1. There are supposedly people who watch the Super Bowl for the ads, which I consider an advanced form of Stockholm syndrome. ↩︎

  2. Sometimes you even pay to be advertised to! You pay for your sports ticket, or newspaper subscription, or magazine subscription, and you're still being advertised to. ↩︎

  3. This might not be true, but if barrages of manipulation are the only thing keeping the economy afloat, the economy deserves to collapse. ↩︎

  4. This is especially true considering some products exist only to sell ads. Namely billboards. If billboards offered an opt-out fee so you wouldn't have to look at them, we would rightly notice they are a racket. ↩︎

New Comment
11 comments, sorted by Click to highlight new comments since: Today at 8:12 PM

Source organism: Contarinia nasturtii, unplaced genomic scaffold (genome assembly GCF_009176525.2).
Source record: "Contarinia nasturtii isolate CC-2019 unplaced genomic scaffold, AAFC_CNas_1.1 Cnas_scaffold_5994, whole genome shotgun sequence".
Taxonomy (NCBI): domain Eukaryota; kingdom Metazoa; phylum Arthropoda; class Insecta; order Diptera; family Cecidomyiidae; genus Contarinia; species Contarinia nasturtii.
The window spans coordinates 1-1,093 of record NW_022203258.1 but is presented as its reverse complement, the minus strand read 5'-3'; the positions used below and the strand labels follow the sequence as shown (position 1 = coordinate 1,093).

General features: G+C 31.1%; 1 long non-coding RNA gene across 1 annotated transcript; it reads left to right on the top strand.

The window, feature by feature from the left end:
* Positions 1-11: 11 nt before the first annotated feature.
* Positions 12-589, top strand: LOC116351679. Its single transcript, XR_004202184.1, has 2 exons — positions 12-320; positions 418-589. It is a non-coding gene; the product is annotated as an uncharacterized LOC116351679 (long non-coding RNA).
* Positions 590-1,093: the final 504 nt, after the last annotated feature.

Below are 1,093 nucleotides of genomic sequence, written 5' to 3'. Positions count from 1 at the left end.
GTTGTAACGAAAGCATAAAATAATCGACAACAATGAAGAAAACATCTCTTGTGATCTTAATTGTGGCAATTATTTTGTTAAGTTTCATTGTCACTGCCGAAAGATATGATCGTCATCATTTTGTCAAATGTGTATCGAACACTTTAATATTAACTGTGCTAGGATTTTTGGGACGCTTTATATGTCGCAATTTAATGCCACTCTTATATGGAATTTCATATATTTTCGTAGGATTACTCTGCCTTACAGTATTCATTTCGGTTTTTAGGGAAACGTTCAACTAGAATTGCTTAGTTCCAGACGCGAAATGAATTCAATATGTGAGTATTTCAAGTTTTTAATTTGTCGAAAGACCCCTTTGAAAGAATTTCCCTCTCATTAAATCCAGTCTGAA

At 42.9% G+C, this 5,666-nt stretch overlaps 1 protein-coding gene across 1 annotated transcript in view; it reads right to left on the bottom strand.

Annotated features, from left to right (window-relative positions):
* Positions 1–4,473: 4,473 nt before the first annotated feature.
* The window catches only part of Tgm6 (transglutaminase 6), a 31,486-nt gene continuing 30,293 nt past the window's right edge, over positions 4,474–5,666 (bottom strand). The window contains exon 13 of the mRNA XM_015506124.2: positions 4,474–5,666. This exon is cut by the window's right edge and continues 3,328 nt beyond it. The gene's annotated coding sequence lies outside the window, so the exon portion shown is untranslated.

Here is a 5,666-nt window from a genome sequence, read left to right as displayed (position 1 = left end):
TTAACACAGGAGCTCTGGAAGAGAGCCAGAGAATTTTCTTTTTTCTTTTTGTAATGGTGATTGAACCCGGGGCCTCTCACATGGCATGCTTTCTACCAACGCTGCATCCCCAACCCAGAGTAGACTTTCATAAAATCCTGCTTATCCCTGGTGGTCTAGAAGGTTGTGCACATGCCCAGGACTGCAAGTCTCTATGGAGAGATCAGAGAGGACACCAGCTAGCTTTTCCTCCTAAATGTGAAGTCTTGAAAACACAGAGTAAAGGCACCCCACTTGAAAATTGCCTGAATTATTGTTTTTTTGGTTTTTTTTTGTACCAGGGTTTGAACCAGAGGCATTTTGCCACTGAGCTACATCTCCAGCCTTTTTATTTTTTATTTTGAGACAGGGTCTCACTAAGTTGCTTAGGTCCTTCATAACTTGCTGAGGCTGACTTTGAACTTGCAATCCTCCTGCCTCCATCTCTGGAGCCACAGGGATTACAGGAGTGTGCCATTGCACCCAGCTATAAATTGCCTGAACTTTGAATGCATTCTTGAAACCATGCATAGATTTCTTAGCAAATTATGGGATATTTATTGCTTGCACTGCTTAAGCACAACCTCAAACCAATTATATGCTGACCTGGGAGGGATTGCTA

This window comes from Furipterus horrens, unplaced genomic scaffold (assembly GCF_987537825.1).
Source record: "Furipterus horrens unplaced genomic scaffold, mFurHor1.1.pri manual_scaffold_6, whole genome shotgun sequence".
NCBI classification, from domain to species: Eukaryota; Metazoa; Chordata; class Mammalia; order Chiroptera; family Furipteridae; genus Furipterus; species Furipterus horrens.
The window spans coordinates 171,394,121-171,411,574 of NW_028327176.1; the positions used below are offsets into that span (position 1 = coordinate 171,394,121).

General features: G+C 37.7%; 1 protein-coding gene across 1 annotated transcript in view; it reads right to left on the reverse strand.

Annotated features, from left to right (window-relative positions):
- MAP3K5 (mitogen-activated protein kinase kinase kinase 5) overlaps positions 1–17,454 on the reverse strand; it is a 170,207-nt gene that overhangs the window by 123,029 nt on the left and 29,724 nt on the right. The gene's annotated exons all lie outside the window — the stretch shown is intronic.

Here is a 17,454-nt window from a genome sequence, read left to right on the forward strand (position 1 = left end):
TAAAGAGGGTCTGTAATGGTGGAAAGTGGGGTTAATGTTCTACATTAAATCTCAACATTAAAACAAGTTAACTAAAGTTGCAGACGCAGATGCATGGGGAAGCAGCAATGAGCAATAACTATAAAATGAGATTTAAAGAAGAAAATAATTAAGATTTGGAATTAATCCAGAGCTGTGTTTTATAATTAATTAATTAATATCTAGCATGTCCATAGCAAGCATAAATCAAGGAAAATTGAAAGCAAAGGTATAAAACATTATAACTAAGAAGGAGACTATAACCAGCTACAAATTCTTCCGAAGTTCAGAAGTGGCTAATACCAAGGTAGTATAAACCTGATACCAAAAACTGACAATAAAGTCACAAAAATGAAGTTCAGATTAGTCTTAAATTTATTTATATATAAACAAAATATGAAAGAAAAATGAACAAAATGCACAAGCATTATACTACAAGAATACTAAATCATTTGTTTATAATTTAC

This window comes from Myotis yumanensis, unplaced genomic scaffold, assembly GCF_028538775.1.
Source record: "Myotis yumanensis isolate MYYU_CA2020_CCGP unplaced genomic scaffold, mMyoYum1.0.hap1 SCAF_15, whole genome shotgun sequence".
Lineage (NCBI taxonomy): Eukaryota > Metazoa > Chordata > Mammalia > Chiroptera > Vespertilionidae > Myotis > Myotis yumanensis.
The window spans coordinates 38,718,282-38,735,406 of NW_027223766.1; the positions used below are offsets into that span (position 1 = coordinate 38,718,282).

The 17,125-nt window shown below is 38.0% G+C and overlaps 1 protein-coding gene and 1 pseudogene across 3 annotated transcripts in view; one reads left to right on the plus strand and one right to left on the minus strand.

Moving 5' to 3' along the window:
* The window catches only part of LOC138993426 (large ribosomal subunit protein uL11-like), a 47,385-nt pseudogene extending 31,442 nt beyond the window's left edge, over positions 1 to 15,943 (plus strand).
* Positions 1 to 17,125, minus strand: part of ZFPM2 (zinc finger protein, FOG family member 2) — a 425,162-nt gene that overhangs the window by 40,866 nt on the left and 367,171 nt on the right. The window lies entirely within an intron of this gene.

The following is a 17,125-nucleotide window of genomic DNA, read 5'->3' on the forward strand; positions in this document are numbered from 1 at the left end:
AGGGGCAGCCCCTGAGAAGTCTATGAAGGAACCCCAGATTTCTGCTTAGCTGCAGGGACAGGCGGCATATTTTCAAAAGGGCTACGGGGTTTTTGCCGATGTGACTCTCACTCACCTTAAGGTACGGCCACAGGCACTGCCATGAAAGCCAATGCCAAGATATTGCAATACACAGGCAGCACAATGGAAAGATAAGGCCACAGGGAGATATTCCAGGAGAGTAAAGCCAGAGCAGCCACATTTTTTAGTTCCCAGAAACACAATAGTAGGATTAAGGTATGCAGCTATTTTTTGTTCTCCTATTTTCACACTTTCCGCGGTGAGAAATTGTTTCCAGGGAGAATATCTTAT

This is not intended as a defence of the quantity of advertising that you're describing, or even to say that there's not better ways that these goals might be achieved, but this in particular got me thinking of how it might fall down:

"Advertising is a zero-sum or even negative-sum game."

I think there are at least 2 things going on here.

One is that it might be helpful to draw a distinction between well-known product categories with minimum differentiation and more innovative products. In the case of laundry powder, the brands are just jostling for relative position, you're going to be buying some form of laundry powder either way, and it's just about who gets that money. That seems to fit your zero sum situation. But sometimes there are entirely new products and (at least in theory) those consumers who choose to buy them presumably do so because they think that the value they'll get from them is greater than or equal to the cost that the supplier is charging. "Ooh, that movie looks like it'll give me £20 of joy and they're only charging £10 for the cinema ticket, so I'll go." In that case the informational value of an ad for the new product is telling the consumer how they can buy something that's a net benefit.